Wednesday, May 1, 2019

Nate Hood's 400 words on A Woman’s Work: The NFL’s Cheerleader Problem (2019) Tribeca 2019

No matter who they are, their stories all sound suspiciously the same. From a young age, they loved dancing, eventually making their way to junior and varsity cheerleading squads in high school and college. Eager to turn their passion into careers, they tried out and joined the cheerleading squads for NFL teams. For a time, it’s a dream come true: the passion of performing, the joy of squad camaraderie, the thrill of city pride are intoxicating.

But slowly the grim economic realities set in. They’re expected to pay for their own makeup, hair, and nails whenever they make publicity appearances or have photoshoots. They’re fined if they’re slightly late for practice, a devastating blow considering their rehearsals are unpaid and they only make approximately $45 a week. The worst part? They don’t get paid until the end of the season, leaving them financially destitute for nine months of the year. When compared alongside the litany of other scandals rocking the NFL—the sex abuse allegations, the tax dodges for multi-billion dollar stadiums, the suppression of reports examining chronic traumatic encephalopathy among retired players—the plight of professional cheerleaders may seem a drop in the bucket. But it’s a drop nonetheless, one drowning the hundreds of highly skilled athletes exploited by the NFL on a weekly basis.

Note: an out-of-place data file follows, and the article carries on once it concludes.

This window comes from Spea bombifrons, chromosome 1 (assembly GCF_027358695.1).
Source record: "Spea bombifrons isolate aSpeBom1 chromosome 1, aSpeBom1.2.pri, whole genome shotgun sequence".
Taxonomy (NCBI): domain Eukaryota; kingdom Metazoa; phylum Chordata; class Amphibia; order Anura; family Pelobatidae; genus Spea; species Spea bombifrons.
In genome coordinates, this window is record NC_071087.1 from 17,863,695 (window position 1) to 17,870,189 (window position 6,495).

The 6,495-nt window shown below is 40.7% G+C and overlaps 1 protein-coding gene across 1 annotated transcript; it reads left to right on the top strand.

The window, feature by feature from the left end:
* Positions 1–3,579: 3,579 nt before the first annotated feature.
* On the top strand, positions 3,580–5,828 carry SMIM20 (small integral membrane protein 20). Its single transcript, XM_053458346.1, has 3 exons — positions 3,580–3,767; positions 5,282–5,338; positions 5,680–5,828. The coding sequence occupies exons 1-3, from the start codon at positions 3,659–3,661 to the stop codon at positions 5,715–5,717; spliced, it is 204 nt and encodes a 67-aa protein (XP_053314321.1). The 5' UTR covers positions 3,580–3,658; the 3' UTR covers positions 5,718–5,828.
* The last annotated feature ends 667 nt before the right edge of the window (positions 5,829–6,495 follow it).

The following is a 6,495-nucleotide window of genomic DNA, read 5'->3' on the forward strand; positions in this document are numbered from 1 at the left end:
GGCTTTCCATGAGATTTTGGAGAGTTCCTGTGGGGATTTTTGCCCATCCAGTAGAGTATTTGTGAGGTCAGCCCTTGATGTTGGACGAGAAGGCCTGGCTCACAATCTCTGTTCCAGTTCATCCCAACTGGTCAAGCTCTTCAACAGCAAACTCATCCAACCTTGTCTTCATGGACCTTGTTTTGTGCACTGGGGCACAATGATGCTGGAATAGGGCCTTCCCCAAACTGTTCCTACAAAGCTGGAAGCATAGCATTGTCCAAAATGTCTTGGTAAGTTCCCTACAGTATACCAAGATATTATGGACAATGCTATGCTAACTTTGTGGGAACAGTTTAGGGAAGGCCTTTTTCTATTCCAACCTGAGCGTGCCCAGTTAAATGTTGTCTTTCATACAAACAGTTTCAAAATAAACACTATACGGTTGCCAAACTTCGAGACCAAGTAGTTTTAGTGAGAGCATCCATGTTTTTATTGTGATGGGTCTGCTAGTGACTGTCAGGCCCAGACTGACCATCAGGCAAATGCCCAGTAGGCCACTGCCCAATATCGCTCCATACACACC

It’s this abuse that forms the core of Yu Gu’s A Woman’s Work: The NFL’s Cheerleader Problem, a film which follows a number of former and active cheerleaders who’ve brought class action lawsuits against the NFL for workplace exploitation. Key among these is Lacy T., an Oakland Raiders’ cheerleader whose 2013 lawsuit against her own team demanding compensation for withheld wages made national headlines. Her lawsuit was the straw that broke the camel’s back, and soon after her litigation began over a dozen other lawsuits were filed by NFL cheerleaders, some of them successful.

It’s an uplifting, inspirational story perfect for the #MeToo zeitgeist, so why does the film itself feel so underwhelming? Perhaps it’s the film’s inability to maintain a consistent tone, feeling like a commercial for the sport one moment and a soul-crushing expose the next. Or maybe it’s the lack of an overall structure as it veers from court procedural to biographical vignette to talking head testimonial with little rhyme or reason. Still, there are clumsier documentaries playing this year at Tribeca, and few on such an important topic.

Rating: 5/10

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